European Union banks’ branches in London should see no major change in how they are supervised after Britain’s formal departure from the bloc last month, the Bank of England’s supervisory arm said on Monday.
Britain is keen to maintain the City of London’s attractiveness as a global financial centre after full access to the EU, hitherto its biggest customer, ended last month.
Deutsche Bank, Société Générale and other leading EU banks have major operations in London, and BoE Governor Andrew Bailey said last week that Britain should remain open to financial firms from the rest of the world.
“Overall, the Prudential Regulation Authority’s (PRA) approach to the supervision of international banks remains stable and consistent following the U.K.’s withdrawal from the EU,” the BoE said in a statement on Monday. “Those firms which have operated in the U.K. for some time as either branches or subsidiaries should find the proposals to be in line with their experience of the PRA’s supervision.”
The BoE published a consultation paper on updating how it will supervise international banks in London, which is home to 150 branches and 90 subsidiaries of banking groups from around the world.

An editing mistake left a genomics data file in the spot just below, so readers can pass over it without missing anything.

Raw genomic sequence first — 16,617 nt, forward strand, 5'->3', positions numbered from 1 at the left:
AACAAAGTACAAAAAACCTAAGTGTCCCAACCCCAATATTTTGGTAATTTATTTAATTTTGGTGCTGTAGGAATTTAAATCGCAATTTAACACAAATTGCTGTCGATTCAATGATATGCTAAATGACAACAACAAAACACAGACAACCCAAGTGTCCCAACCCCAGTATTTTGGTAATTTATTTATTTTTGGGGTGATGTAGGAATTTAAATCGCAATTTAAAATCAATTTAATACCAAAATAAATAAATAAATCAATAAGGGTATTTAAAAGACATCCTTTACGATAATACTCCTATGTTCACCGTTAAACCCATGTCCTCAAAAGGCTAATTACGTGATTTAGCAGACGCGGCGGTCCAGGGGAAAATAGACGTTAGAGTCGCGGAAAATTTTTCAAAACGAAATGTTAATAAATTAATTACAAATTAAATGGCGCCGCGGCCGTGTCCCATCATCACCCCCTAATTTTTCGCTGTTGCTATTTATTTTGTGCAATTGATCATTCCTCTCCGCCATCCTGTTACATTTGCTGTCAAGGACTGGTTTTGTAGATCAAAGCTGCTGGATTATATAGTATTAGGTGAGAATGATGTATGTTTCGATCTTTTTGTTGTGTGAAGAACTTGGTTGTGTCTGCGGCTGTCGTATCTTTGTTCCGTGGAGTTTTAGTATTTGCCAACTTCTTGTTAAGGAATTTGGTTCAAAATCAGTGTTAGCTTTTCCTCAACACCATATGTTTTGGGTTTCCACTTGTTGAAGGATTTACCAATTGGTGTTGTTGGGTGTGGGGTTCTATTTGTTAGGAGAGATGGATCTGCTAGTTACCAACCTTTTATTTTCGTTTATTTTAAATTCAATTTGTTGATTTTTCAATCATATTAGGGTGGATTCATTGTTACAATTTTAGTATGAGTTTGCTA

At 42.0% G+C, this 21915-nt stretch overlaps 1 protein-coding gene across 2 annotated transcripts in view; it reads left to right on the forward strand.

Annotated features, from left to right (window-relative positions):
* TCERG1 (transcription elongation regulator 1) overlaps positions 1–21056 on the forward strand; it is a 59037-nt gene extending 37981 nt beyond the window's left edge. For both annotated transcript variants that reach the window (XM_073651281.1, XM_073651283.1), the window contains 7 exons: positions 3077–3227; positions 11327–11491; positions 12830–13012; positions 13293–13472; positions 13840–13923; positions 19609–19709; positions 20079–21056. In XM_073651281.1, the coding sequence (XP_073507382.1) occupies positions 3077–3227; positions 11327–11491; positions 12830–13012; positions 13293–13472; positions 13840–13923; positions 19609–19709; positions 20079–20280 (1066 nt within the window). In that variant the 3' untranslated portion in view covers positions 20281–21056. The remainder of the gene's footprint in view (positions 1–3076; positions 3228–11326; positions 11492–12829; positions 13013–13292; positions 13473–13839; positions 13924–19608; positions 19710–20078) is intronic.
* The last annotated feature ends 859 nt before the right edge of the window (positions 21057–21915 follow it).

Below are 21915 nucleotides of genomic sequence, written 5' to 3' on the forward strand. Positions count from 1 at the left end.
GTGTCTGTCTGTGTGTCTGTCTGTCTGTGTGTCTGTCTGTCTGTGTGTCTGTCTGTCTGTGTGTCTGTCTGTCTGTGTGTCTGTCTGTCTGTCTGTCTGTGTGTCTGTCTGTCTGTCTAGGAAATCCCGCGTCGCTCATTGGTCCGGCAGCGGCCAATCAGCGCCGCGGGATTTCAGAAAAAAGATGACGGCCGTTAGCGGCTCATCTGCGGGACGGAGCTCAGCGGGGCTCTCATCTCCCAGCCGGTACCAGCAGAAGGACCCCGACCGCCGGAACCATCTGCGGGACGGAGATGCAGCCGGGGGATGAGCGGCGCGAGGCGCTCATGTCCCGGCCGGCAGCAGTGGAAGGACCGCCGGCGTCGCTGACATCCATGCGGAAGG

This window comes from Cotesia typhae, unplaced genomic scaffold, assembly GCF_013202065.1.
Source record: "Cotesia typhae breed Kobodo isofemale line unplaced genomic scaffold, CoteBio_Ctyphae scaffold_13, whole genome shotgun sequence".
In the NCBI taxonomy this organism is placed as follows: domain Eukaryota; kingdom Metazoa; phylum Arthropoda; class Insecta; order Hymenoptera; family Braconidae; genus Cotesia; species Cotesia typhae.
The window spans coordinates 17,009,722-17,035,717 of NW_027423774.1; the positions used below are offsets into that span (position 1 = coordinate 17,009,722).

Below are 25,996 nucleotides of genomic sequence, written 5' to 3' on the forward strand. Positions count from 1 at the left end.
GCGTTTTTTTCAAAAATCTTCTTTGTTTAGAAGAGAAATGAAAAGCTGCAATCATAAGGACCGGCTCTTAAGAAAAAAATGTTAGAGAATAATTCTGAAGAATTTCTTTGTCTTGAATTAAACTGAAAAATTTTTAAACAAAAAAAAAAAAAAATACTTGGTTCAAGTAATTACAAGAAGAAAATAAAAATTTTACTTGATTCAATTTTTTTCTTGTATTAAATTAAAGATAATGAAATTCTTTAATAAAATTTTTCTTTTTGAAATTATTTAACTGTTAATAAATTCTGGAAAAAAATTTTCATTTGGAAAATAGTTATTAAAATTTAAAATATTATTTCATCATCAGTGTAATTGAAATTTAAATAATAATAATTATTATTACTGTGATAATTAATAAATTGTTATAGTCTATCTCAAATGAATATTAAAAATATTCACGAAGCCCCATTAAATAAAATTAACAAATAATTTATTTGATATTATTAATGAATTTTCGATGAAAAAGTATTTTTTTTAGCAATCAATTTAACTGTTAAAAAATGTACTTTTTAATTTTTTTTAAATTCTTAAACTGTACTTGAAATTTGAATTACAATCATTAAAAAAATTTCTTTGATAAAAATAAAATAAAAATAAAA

Many banks in London have opened new hubs in the bloc to avoid being cut off from the EU.
“The shift has corresponded to a proportion of the revenues and assets of U.K.-based investment banks moving to their EU entities,” the BoE said.
The BoE said it wants to make sure that foreign banks in London have adequate safeguards and controls on how they book stock, bond and derivatives transactions.
“The PRA remains open to highly integrated global booking arrangements, provided that they are effectively controlled and the PRA has sufficient visibility of the group risks,” the BoE said.
There are 66 banks from the EU seeking permission to operate as a branch in Britain, leading to a significant increase in the proportion of British banking assets that will be represented by branches, the BoE said.
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